Skip to Main Content

Freeze Date Tool Offers Historical Reference to Growers

The Midwestern Regional Climate Center, based at Purdue University, recently released a freeze date tool. It makes it easy to find historical temperature information that may help growers plan.

Liz Maynard, Purdue Extension vegetable production specialist, recently reported that the new tool makes it easy to find information about average first fall frost and last spring frost dates, and the frost-free growing season between them for your particular county in the Midwest or Northeast, as well as across the entire region. The tool covers counties in 25 states.

“One feature of this tool that could make it especially useful for fall crop and high tunnel production is that you can choose temperatures below 28°F,” she said. “First/last freeze dates have in the past typically been reported for 36°F, 32°F, and 28°F, which is useful for warm season vegetable crops in the field.” For cool season and high tunnel crops, dates of colder temperatures are relevant, she said.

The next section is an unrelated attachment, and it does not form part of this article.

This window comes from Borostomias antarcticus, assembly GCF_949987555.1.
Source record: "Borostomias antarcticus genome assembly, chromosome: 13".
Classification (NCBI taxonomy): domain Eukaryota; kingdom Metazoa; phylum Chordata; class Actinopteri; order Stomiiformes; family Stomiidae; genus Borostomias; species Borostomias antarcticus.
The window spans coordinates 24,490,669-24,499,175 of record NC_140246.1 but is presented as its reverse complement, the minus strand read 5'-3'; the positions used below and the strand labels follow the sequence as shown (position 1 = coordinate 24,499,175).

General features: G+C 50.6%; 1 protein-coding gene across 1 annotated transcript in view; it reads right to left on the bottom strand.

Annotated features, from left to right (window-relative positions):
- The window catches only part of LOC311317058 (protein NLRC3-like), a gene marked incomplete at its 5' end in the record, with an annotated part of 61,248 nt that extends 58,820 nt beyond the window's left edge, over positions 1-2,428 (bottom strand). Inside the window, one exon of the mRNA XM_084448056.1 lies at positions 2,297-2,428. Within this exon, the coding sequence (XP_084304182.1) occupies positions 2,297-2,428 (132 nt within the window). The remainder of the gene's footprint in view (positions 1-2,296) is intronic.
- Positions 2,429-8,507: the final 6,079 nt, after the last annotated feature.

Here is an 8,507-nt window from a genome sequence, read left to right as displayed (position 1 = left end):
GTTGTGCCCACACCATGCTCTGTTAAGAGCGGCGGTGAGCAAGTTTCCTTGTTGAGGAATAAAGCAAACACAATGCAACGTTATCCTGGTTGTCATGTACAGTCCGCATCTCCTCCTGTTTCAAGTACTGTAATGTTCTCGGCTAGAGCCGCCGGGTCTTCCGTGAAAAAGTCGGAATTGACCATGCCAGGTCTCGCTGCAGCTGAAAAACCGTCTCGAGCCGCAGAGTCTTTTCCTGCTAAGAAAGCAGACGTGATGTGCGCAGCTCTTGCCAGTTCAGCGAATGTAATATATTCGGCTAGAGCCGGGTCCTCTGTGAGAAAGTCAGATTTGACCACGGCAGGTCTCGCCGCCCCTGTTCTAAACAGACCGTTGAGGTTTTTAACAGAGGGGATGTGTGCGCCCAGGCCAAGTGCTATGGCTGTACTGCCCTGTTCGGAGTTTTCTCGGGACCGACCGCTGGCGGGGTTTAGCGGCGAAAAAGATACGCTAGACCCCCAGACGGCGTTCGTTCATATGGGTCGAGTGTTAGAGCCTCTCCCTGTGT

“For example, row covers are often applied over winter crops in unheated tunnels when external temperatures drop below 25°F, and some producers add a second cover when temperatures go below 20°F,” she said.

The need for supplemental heat in a high tunnel also depends on outside temperature. “For example, row covers should be enough to protect a new tomato crop planted early in spring in an unheated high tunnel when the temperature drops below 32°F outside, but if it gets to 20°F supplemental heat would be needed,” she said. “Of course, day-to-day decisions will be made based on the current conditions, but the historical trends help in planning.” Maynard added that knowing typical dates for colder temperatures can also help in predicting when less hardy cool season crops (e.g. lettuce, Swiss chard) are likely to be killed or become unmarketable.

The information in the tool is based on data from 1950-2021. You can find dates for each decade separately by choosing the ‘Trend Map’ option, clicking on the county of interest, and choosing ‘Freezes by Decade.’

“I expect it to prove useful for vegetable growers in a variety of ways,” she said. “Some uses will probably be immediate; others will take more time, research, and communication among growers, Extension, and researchers.”

Find the tool online at: Find Maynard’s original article at:

To Top